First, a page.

His sociopathic tendencies returned. A deeply unpleasant man, who not only refused to pay for works, but also ruined people by persuading them to invest in a scam he was running. I suspect it was a Ponzi-type of investment scheme and almost certainly wasn't legitimate.

The dog wants to go out...

In any case, on the morning of the day he was due in court over a noise abatement order he hadn't complied with (he had not paid the electric company and so installed two industrial generators), his body was found. Apparently he had committed suicide, supposedly out of guilt or some sense of the harm he had done to others. I find that frankly incredible. I'd seen chefs from his kitchen whom he had headbutted, heard the stories from barmaids about his behaviour, and seen friends lose their savings from his scams. He never showed any sign of guilt or compassion. And so I began to speculate whether, in a similar situation (or parallel universe) he could have owed money to some serious gentlemen who would take being defrauded rather more seriously. Hopefully that book will be available for you towards the end of the year. I have another few pages to read, three (I think) scenes to add, and a new ending to write as a result. But I'm already very happy with it. Good and twisty, as they say!

As soon as that is completed, I'll be back in the Blackjack saddle. I have to write the seventh Blackjack novel before the end of the year. I'm just at present in two minds as to whether this becomes another London story, or whether it becomes a story out of town. No doubt more on that with the next Newsletter.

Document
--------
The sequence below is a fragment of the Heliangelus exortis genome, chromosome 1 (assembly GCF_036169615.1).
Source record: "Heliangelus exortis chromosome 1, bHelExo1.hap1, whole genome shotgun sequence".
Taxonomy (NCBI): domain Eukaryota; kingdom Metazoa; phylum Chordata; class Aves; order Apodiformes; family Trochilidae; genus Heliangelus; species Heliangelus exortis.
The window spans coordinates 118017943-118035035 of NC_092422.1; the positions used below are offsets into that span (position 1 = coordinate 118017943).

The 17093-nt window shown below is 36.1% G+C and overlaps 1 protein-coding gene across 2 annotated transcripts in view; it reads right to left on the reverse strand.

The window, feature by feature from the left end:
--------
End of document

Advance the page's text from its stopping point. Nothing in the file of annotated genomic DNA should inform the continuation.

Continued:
Meanwhile I also have responsibilities in terms of dog walking. She wants to go out!

Other work involving writing include my rewrite of The Sniper, which has taken far too long already, but which I hope to complete before the end of this year. Then I also have a non-fiction book which needs editing, and a modern police procedural to rewrite.


And then there is the non-writing work. The biggest two of them are the Swanwick Summer School and the Smithsonian Institute.

Swanwick is always good fun. It's a week-long school and I will be teaching every day, giving lectures and workshops about writing historical fiction. It's daunting, getting a series of lectures written, but I know it will be fun once I get to my feet. Words on the pages are nothing until you see the audience and start to get their involvement and feedback.